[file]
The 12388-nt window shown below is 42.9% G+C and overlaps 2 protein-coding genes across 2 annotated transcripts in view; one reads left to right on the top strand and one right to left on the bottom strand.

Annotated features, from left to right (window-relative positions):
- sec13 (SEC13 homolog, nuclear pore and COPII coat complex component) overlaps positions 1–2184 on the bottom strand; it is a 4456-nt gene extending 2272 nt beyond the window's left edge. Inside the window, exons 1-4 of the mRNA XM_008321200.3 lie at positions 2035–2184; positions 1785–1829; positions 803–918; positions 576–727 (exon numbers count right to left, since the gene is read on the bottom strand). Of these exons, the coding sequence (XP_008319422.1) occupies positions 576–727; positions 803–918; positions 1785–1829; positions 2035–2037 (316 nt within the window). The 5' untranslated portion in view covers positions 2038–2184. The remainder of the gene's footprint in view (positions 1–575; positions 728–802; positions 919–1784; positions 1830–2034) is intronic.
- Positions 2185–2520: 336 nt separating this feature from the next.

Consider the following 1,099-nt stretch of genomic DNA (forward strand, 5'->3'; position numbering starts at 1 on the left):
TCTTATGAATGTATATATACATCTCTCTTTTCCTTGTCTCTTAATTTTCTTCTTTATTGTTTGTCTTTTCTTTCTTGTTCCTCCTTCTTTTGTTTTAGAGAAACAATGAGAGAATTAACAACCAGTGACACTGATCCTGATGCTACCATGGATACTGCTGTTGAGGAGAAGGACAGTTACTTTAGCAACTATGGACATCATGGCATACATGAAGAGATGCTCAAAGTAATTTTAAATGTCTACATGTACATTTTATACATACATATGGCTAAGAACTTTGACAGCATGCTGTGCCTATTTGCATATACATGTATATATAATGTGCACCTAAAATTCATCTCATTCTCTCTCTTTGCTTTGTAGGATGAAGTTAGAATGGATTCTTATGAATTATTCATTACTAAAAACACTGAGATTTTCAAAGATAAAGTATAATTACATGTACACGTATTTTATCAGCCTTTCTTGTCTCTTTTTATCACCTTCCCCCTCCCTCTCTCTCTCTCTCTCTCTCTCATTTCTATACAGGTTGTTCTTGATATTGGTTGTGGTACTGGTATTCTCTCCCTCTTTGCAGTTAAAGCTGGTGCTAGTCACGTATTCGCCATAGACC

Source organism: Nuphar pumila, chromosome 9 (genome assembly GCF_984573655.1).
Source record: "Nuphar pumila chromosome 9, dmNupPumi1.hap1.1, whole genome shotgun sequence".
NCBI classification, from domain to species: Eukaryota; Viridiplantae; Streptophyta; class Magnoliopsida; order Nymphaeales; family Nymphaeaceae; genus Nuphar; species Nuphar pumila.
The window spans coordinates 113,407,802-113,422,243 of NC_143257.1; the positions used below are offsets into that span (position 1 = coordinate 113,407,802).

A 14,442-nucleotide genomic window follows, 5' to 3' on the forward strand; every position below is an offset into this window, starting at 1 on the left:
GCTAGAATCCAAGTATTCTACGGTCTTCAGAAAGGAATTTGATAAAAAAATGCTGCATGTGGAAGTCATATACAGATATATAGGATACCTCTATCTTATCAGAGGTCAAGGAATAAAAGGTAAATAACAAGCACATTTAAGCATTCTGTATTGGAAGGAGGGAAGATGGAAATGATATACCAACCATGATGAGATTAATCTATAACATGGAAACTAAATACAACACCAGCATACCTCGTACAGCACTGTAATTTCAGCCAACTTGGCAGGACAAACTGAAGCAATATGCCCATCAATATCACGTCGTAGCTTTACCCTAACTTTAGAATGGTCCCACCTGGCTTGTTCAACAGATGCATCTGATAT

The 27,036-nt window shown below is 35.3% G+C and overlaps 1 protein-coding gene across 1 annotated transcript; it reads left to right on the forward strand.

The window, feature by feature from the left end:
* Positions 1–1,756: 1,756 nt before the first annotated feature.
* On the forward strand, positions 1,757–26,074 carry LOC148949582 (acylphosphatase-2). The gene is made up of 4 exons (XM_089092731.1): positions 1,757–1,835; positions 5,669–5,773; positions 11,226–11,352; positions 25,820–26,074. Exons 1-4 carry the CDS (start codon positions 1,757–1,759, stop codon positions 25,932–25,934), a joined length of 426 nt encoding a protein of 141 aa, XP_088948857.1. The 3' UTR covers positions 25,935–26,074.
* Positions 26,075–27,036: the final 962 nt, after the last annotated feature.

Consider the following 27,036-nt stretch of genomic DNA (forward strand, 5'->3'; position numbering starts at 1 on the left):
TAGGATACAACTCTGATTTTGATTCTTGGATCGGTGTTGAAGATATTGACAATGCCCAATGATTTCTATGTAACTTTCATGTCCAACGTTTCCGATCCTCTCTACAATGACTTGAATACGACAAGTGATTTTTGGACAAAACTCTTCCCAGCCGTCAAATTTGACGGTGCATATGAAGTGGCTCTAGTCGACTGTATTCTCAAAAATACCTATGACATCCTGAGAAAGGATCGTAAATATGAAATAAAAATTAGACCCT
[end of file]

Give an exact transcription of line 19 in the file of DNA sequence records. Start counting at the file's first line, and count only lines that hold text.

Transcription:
TAGGATACAACTCTGATTTTGATTCTTGGATCGGTGTTGAAGATATTGACAATGCCCAATGATTTCTATGTAACTTTCATGTCCAACGTTTCCGATCCTCTCTACAATGACTTGAATACGACAAGTGATTTTTGGACAAAACTCTTCCCAGCCGTCAAATTTGACGGTGCATATGAAGTGGCTCTAGTCGACTGTATTCTCAAAAATACCTATGACATCCTGAGAAAGGATCGTAAATATGAAATAAAAATTAGACCCT